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CHAPTER

1
The Scope and Method of Economics

Prepared by: Fernando Quijano and Yvonn Quijano

2002 Prentice Hall Business Publishing

Principles of Economics, 6/e

Karl Case, Ray Fair

The Study of Economics

Economics is the study of how individuals and societies choose to use the scarce resources that nature and previous generations have provided.

2002 Prentice Hall Business Publishing

Principles of Economics, 6/e

Karl Case, Ray Fair

Why Study Economics?


Probably the most important reason for studying economics is to learn a way of thinking. Three fundamental concepts:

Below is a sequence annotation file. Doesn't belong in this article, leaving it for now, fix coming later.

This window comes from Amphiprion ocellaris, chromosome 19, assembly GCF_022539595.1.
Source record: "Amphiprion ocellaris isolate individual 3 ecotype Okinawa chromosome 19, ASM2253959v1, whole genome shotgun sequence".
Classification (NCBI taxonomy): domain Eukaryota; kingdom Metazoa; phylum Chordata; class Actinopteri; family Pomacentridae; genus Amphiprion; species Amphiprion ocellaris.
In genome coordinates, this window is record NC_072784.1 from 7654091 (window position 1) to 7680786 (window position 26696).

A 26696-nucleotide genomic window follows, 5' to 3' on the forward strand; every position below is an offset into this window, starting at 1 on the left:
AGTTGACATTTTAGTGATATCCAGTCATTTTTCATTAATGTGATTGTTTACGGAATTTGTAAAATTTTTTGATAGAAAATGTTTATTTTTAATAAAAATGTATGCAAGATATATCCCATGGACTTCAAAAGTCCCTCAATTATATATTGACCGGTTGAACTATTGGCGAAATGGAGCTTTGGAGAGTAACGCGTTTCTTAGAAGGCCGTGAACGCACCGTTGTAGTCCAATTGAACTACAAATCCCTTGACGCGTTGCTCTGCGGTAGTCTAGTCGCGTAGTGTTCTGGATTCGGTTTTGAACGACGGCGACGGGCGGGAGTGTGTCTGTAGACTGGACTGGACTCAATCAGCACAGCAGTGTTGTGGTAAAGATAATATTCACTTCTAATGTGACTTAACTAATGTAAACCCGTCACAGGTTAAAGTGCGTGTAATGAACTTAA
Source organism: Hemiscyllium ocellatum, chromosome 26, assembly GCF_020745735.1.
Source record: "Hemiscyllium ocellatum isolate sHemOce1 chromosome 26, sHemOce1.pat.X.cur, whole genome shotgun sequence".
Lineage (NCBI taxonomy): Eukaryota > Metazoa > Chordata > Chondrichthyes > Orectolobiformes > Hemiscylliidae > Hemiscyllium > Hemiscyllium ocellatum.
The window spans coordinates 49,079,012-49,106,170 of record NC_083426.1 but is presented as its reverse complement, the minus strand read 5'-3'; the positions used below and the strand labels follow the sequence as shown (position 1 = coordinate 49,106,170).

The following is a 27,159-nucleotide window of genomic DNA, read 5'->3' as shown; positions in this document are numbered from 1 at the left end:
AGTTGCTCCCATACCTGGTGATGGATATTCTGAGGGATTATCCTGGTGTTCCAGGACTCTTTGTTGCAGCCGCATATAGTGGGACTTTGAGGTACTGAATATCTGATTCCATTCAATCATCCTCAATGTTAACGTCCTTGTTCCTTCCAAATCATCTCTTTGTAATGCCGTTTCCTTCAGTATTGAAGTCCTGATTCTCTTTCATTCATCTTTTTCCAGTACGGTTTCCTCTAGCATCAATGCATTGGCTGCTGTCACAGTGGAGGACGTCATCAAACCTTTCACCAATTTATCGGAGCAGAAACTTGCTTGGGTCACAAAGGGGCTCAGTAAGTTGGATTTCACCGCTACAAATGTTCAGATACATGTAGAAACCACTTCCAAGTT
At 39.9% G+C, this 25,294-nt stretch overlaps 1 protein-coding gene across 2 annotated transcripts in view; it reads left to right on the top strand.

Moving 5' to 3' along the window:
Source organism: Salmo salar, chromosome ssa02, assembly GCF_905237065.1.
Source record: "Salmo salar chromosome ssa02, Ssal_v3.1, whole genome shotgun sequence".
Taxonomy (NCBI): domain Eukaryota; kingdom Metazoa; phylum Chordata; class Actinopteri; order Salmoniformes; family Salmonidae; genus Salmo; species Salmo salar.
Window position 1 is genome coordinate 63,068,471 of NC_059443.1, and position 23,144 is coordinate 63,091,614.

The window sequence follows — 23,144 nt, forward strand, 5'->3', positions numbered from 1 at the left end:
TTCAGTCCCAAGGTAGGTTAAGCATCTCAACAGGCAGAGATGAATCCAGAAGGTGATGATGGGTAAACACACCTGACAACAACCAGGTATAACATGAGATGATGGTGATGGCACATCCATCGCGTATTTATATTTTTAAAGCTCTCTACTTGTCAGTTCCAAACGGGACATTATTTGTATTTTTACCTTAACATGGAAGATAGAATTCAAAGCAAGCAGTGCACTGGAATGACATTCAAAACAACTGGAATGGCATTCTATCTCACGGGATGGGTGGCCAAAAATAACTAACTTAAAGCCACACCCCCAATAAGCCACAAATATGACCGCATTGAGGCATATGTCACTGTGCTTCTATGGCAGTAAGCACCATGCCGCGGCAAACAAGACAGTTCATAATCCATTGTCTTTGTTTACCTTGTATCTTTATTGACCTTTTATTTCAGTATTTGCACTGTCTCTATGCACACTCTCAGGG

Opportunity cost

Marginalism, and
Efficient markets

2002 Prentice Hall Business Publishing

Principles of Economics, 6/e

Karl Case, Ray Fair

Opportunity Cost
Opportunity cost is the best alternative that we forgo, or give up, when we make a choice or a decision.
Opportunity costs arise because time and resources are scarce. Nearly all decisions involve tradeoffs.

2002 Prentice Hall Business Publishing

Principles of Economics, 6/e

Karl Case, Ray Fair

Marginalism
In weighing the costs and benefits of a decision, it is important to weigh only the costs and benefits that arise from the decision. For example, when deciding whether to produce additional output, a firm considers only the additional (or marginal cost), not the sunk cost.
Sunk costs are costs that cannot be avoided,

regardless of what is done in the future, because they have already been incurred.